Detail Point of View. 2016   Metal, LED, DMX controller, Plexiglass. Photo: John Stephens

Fractal, a wall-mounted piece some 15 centimetres in depth, uses two seemingly unrelated but complementary structural elements and associated light systems. It has a series of repeated circular motifs, like a set of collars studded with LEDs  on both the inner and outer surfaces of the collar.  Receding into the box, the repetition of the collar - presumably using some kind of mirroring arrangement - seems to form a tube curving down deep into the box,

and seemingly disappearing into infinity within it. A grid-like structure consisting of a complex of triangular elements appears to be attached to it. As if, through some sort of gravitational pull, it has been attracted there, but then releases itself and spins off (also presumably using mirrors) into infinity. An electronic switching device, a DMX controller, creates an animated movement of the light and I found myself again being intrigued with the powerful illusion of space but also with its technical artifice and the way it was made to work.

Detail Fractal. 2016   Metal, LED, DMX controller, Plexiglass  Photo: John Stephens

Detail Beyond Light (diptych) 2015   Metal, LED, DMX controller, Plexiglass  Video: John Stephens

The diptych Beyond Light is a simpler work consisting of ‘shelves’ of rows of light that fan out into the box. Using DMX technology, the animated light appears to open up and lead your eye into a series of horizontal planes stretching into a deceptively deep box.  Again, it was a fascinating and cleverly-conceived experience.  But there was something about its scale that had me thinking of it as a kind of maquette for a much larger light installation that I could, myself, be inside.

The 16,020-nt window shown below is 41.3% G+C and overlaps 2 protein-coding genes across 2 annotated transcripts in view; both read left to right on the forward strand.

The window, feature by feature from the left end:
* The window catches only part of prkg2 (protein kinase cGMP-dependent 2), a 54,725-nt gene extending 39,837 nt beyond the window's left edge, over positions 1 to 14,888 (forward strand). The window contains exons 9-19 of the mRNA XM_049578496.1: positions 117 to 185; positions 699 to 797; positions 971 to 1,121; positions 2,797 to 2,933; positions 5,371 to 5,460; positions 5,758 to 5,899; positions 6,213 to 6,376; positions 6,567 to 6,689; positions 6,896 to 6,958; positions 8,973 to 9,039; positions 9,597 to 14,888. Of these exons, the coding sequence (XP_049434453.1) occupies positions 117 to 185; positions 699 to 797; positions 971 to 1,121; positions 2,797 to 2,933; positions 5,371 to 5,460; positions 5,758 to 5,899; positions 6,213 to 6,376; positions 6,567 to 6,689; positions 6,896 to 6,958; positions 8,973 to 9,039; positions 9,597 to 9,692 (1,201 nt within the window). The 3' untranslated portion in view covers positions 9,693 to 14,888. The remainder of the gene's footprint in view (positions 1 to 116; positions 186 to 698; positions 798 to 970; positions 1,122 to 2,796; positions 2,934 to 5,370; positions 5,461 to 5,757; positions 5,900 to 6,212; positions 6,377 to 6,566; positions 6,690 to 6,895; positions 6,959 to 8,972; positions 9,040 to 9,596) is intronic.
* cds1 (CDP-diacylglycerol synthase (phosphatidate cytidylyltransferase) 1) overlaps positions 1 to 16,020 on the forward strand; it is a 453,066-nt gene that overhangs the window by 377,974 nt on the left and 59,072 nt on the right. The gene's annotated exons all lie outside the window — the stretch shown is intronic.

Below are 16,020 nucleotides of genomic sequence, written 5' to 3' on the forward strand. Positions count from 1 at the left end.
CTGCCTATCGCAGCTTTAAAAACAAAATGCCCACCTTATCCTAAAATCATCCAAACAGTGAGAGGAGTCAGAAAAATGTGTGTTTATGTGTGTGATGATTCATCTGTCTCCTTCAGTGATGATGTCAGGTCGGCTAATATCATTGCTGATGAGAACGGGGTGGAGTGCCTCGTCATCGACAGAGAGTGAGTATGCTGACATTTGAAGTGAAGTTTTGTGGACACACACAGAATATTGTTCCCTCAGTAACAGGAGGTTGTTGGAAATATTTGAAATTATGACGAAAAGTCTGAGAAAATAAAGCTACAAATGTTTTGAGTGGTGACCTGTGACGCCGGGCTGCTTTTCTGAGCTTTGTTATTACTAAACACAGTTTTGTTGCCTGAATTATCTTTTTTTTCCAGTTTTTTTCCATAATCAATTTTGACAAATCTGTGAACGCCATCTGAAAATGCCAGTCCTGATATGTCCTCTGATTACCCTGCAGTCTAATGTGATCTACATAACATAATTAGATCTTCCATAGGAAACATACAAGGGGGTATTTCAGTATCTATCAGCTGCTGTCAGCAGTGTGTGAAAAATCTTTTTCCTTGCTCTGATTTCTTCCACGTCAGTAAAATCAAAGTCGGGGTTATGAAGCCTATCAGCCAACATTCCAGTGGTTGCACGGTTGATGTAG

Detail Beyond Light (diptych) 2015.  Metal, LED, DMX controller, Plexiglass. Video: John Stephens

Upstairs were a couple of pieces; Light Code ”Black” and Twin that potentially worked within the gallery space to create a light environment.  I say potentially because, had the room been darkened and had the pieces been shown on separate walls, they could, through their emission of light, have had a much more affective interaction with the space.  

Light Code “Black” is a two-part piece contained within a white box and a black box, each with their ends flanged at an angle of 45 degrees and with an arrangement of switched lights visible within the ends.  They were hung flat against the wall, one diagonally below the other, so that the lights from within spilled out onto the wall.  Seen from the front you’re aware of two slits of light that create a shifting cold glow of light on the wall.  Seen from an angle, you’re aware, again, of a spatial arrangement of white changing lights within the edge of the box, thereby creating a dialogue between the box as a tangible object and the box having an inner space, emanating light.